Moving in with your significant other: in today’s world, it means that you beat the odds and found someone to love (and who loves you). You’re lucky! By now, you may have been dating for some time, and you feel like it’s the right next step in your relationship. For many couples, the decision to move in together isn’t one that can be made lightly. But how do you know that this transition is coming at the right time? If you’ve done the research, you may have found that most couples (depending on where you live in the United States) move in together after about 17 months of dating. But no two relationships are the same, and while it may be comforting to look at yours in the same context as others, it may not be the healthiest way to measure one’s readiness. So, here are 10 ways you can decide with the big move is the right move for you!

1- You know your SO’s quirks and habits — and you accept them.
The more time you spend with someone, the more you get to know them. And if you spend day and night with them, staying in their home, you start observing how they live their life. The mundane things matter: maybe your SO tosses and turns in their sleep a lot. Maybe they like to wake up late, when you’re an early riser. And how important is making the bed to you? All these factors are things that you will have to live with when you share your life — and your space — with another human being. If you understand that these quirks and habits are actually endearing, and not annoying, you may be ready to move in with your SO.

2- There is no ulterior motive for moving in together.
An ulterior motive for moving in may be revealed sooner or later, whether you like it or not. More often than not, it’s an unhealthy reason that can break your relationship — and that’s not something you want when you’re living under the same roof as your significant other. Ulterior motives may include pressure from friends and family, the need to keep an eye on your significant other, or even financial reasons. Of course, this doesn’t necessarily apply to all couples — but if you’re nervous about moving in with your SO, you’ll want to do it with a clean conscience and goodwill!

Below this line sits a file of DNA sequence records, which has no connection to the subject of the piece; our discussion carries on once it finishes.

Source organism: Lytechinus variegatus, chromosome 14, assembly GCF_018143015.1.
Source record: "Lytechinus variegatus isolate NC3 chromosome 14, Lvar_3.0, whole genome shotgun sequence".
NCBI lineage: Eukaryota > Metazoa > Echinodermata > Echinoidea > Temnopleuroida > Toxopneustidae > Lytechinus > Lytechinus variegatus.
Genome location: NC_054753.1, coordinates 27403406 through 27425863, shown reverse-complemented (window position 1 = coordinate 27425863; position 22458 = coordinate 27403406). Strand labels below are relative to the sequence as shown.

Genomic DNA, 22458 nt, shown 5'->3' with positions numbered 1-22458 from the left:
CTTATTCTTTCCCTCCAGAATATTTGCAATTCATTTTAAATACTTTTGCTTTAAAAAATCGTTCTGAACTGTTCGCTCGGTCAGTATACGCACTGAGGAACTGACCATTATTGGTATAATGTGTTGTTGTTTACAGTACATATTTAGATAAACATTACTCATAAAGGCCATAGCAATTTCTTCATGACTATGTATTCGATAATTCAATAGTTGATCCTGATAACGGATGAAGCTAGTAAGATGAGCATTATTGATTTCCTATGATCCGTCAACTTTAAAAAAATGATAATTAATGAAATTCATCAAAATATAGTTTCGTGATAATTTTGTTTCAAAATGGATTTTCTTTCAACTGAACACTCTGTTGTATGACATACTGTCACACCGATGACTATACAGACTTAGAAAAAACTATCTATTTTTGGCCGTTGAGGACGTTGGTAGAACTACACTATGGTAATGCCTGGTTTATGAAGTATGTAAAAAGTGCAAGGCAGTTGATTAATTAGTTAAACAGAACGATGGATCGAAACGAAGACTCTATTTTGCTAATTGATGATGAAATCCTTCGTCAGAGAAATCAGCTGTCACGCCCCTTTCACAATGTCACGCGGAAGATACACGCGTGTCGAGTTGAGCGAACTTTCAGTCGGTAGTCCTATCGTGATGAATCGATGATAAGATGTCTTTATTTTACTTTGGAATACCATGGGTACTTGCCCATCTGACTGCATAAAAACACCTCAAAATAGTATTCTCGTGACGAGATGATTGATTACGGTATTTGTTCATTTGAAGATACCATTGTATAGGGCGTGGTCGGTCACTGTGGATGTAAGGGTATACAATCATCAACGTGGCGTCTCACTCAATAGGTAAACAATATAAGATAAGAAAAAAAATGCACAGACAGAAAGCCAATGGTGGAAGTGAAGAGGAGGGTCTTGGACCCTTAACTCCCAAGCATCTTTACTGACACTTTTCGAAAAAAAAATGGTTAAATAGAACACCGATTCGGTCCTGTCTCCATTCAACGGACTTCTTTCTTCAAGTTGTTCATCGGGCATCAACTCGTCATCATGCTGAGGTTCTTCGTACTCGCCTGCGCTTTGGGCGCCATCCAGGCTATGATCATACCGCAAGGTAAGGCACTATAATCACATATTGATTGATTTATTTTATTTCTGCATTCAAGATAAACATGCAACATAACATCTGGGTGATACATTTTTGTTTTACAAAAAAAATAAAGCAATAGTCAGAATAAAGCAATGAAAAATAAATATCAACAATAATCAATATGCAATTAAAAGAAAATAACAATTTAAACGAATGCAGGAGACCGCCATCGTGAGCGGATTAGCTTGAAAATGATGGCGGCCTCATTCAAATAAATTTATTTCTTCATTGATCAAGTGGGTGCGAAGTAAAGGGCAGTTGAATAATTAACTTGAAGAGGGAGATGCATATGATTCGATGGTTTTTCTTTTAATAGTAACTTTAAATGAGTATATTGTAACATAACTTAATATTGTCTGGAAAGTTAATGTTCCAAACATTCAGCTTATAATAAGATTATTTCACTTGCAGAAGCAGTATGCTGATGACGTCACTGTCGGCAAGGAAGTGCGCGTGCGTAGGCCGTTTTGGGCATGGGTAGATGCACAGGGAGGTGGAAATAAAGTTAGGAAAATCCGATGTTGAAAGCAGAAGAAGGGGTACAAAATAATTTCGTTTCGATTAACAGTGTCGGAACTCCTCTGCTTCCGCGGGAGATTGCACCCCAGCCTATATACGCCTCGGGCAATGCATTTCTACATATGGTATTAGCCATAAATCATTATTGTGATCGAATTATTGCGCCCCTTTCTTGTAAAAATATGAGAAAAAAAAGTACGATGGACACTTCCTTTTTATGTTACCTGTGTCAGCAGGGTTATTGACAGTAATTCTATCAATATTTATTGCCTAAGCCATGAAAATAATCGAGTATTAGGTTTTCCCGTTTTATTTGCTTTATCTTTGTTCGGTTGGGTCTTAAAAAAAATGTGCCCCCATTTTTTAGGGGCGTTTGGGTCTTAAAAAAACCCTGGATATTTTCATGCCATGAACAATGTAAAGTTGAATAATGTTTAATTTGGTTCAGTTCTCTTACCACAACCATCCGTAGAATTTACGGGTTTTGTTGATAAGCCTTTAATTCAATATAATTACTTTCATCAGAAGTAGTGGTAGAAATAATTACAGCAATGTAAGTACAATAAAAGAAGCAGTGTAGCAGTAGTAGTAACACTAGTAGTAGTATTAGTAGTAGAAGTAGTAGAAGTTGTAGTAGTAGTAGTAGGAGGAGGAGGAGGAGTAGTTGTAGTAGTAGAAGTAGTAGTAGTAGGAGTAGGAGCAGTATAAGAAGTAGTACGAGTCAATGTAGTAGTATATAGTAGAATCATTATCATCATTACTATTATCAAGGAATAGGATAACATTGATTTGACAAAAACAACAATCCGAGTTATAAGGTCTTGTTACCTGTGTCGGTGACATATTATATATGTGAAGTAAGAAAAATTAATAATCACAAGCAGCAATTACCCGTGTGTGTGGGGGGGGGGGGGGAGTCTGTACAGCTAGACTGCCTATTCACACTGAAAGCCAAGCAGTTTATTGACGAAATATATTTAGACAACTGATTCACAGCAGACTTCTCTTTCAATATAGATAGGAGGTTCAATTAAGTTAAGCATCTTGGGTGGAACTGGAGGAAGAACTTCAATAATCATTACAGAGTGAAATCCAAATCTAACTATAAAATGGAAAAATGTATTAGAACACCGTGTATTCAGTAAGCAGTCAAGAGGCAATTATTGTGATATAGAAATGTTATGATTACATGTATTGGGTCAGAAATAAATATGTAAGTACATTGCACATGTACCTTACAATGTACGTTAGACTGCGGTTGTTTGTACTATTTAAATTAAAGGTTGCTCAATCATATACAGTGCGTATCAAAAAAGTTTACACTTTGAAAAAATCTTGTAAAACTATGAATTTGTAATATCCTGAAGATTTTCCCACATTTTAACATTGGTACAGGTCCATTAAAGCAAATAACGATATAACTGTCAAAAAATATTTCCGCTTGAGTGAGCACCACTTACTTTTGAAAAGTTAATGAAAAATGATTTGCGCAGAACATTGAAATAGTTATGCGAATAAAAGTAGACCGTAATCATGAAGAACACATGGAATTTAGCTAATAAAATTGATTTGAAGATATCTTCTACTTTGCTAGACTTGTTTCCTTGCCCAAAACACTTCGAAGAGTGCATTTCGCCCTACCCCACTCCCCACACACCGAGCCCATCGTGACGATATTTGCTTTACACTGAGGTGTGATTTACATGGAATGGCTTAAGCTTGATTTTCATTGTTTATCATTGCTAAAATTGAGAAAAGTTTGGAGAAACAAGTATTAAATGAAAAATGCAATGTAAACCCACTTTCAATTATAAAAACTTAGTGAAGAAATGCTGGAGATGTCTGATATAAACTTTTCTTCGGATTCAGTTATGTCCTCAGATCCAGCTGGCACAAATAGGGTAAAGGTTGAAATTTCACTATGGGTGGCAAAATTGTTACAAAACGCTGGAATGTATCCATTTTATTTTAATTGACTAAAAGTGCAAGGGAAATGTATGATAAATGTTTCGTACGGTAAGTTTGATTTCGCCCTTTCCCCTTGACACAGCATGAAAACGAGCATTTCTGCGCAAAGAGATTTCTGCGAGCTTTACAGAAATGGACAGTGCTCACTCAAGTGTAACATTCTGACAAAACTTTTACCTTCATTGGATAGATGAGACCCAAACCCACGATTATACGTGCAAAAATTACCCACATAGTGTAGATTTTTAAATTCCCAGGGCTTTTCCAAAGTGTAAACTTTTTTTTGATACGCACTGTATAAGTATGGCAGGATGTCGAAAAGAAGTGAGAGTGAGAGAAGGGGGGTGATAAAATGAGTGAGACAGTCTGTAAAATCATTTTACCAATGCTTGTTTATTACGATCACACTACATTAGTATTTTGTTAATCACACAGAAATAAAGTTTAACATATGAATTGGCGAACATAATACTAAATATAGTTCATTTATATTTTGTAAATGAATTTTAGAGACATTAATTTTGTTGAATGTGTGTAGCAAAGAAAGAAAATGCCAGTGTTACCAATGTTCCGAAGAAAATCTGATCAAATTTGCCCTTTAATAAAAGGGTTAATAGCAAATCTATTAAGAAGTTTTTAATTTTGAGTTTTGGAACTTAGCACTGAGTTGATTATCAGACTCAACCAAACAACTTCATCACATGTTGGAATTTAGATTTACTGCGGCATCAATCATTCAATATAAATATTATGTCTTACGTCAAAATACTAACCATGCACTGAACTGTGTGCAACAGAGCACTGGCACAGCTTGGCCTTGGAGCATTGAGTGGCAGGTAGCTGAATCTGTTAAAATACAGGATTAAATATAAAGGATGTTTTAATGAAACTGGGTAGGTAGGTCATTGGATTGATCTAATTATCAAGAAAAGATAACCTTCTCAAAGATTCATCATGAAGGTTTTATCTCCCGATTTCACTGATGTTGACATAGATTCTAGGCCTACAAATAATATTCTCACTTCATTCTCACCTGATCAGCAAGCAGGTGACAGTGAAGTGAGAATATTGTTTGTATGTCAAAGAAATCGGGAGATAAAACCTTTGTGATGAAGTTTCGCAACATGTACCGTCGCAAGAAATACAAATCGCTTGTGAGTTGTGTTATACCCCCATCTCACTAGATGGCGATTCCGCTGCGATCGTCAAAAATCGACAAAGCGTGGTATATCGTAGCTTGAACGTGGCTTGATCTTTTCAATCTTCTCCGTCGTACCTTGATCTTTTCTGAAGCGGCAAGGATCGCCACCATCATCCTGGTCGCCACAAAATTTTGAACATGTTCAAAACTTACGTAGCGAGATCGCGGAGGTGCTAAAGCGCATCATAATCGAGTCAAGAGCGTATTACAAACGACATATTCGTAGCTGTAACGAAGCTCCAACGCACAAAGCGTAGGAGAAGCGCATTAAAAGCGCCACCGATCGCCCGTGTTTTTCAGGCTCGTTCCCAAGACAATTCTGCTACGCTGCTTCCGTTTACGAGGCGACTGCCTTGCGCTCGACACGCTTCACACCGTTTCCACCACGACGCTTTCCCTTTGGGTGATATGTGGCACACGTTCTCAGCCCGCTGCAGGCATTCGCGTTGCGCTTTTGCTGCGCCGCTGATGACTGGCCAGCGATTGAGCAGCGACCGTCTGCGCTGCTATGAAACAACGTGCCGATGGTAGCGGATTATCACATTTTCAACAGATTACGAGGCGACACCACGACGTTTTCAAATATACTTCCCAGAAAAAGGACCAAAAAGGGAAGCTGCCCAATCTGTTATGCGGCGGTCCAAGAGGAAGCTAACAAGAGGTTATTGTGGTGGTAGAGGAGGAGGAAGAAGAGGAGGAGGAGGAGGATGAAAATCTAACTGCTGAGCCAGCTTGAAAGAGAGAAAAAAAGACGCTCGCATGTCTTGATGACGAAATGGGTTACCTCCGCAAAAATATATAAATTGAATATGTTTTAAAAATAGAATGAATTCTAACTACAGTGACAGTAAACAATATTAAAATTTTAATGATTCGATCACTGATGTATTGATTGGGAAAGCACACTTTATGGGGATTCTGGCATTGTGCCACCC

3- You’ve talked about the future and your expectations.
Moving in can be the start of a wonderful future together, but if you don’t talk about it, you may not know if you are on the same page about what that future holds for you as a couple. Does it include marriage? Children? Pets? If you agree on what this big transition means for your lives together, you may feel better about taking the leap.

The same goes for cleanliness: would you tolerate your partner’s clothes all over the floor? How often will the dishes be cleaned? How will you divide chores? Don’t get caught off-guard, so discuss your behavior and habits with each other — just remember that both of you will likely make some compromises, and that your life won’t be exactly the way it was before.